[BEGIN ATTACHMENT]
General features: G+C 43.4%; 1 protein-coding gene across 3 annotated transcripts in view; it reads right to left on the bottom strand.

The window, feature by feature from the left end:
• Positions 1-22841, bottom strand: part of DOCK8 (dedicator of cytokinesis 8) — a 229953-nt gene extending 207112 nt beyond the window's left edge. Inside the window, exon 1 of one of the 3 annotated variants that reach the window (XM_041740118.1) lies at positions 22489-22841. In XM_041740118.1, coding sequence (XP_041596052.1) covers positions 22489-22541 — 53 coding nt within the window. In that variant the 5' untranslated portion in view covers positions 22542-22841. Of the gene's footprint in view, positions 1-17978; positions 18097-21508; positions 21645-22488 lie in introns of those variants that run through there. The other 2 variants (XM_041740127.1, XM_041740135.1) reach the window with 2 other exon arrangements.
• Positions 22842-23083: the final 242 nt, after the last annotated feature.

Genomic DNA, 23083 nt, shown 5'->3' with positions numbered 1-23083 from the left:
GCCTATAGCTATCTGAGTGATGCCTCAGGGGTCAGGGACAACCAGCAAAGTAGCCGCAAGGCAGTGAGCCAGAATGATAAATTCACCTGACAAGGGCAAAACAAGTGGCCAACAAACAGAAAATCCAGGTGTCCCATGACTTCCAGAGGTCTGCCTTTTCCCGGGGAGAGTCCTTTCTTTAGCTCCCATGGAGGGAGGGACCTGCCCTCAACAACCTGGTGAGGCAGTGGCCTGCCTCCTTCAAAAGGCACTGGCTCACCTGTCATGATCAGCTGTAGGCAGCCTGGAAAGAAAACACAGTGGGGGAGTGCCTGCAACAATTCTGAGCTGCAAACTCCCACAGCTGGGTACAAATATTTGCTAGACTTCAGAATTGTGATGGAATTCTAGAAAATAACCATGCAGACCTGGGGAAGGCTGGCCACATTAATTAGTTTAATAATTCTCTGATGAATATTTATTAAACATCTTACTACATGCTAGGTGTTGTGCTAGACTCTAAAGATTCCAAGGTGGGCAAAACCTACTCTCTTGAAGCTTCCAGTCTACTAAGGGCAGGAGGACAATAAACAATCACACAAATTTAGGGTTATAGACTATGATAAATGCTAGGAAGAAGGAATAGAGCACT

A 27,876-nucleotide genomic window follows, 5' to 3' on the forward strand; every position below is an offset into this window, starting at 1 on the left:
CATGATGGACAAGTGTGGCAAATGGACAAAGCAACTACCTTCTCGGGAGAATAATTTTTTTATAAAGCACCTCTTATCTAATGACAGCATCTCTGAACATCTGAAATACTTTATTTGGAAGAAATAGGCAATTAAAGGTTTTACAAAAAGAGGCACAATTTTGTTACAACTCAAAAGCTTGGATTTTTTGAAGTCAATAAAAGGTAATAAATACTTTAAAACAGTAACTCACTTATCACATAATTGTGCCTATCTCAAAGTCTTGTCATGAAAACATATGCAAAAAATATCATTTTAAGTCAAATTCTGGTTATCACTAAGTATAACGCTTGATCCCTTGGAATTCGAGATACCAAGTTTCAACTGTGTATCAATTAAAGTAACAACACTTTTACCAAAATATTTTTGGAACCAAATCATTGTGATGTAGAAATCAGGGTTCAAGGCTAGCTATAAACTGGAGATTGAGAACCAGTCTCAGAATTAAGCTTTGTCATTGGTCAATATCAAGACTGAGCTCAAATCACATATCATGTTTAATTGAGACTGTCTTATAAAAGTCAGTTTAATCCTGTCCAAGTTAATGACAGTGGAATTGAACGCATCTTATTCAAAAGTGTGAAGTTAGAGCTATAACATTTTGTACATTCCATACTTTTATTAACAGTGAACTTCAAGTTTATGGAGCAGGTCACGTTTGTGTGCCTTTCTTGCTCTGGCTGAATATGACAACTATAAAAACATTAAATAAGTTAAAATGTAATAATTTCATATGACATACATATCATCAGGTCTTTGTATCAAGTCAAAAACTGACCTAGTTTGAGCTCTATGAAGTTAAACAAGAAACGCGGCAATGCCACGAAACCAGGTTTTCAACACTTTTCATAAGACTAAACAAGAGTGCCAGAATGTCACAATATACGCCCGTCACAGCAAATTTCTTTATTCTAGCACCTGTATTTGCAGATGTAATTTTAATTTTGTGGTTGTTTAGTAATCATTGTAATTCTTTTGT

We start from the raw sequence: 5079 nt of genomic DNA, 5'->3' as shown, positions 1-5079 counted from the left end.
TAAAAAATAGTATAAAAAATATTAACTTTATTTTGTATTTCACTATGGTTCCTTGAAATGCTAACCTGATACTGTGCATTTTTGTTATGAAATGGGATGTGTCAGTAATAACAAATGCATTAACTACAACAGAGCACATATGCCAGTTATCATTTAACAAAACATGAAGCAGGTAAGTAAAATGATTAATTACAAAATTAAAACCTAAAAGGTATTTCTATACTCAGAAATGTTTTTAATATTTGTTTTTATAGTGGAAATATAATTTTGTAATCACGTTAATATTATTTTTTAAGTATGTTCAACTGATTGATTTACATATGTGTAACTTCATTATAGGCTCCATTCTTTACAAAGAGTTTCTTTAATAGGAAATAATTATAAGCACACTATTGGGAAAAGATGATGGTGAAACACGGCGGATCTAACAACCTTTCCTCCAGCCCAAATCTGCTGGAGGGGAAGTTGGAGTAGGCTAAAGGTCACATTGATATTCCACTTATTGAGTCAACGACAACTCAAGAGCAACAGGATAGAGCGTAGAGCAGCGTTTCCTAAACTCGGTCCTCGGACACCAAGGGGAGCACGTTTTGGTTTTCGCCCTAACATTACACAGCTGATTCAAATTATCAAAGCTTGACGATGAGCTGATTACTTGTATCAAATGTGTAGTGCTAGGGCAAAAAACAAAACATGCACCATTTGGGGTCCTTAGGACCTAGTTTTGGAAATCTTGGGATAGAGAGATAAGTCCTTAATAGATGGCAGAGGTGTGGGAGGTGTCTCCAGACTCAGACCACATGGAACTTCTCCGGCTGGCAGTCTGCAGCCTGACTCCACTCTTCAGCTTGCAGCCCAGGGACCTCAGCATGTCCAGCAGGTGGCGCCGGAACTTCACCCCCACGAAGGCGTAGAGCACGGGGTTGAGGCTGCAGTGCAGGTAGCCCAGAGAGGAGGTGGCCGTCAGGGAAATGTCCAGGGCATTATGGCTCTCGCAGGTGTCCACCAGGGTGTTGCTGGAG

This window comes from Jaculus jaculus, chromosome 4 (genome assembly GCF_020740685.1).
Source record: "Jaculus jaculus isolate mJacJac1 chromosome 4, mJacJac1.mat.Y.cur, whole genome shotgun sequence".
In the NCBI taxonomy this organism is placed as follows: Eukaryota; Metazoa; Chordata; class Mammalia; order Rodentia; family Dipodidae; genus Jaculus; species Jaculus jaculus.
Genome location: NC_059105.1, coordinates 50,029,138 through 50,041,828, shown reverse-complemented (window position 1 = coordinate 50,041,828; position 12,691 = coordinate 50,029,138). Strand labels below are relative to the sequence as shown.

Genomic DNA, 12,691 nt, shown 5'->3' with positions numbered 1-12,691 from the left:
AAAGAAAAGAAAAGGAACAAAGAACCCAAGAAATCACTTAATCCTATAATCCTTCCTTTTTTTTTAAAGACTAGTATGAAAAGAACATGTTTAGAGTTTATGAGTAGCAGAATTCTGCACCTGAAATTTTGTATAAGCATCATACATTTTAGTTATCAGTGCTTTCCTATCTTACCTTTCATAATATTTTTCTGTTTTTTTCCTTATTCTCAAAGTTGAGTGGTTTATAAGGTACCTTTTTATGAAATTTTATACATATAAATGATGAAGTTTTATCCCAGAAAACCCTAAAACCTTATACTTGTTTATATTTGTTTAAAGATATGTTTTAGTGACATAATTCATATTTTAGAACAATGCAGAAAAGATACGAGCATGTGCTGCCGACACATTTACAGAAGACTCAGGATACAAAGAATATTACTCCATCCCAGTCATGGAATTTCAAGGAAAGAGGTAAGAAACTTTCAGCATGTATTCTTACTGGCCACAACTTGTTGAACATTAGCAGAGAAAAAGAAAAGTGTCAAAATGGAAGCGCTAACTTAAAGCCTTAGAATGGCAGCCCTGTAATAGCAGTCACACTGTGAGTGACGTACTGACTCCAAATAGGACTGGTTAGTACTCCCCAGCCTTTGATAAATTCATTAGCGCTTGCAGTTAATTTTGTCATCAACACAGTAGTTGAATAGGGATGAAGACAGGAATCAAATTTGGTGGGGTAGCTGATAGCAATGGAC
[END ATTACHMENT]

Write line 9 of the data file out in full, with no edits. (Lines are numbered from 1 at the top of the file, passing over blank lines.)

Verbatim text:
We start from the raw sequence: 5079 nt of genomic DNA, 5'->3' as shown, positions 1-5079 counted from the left end.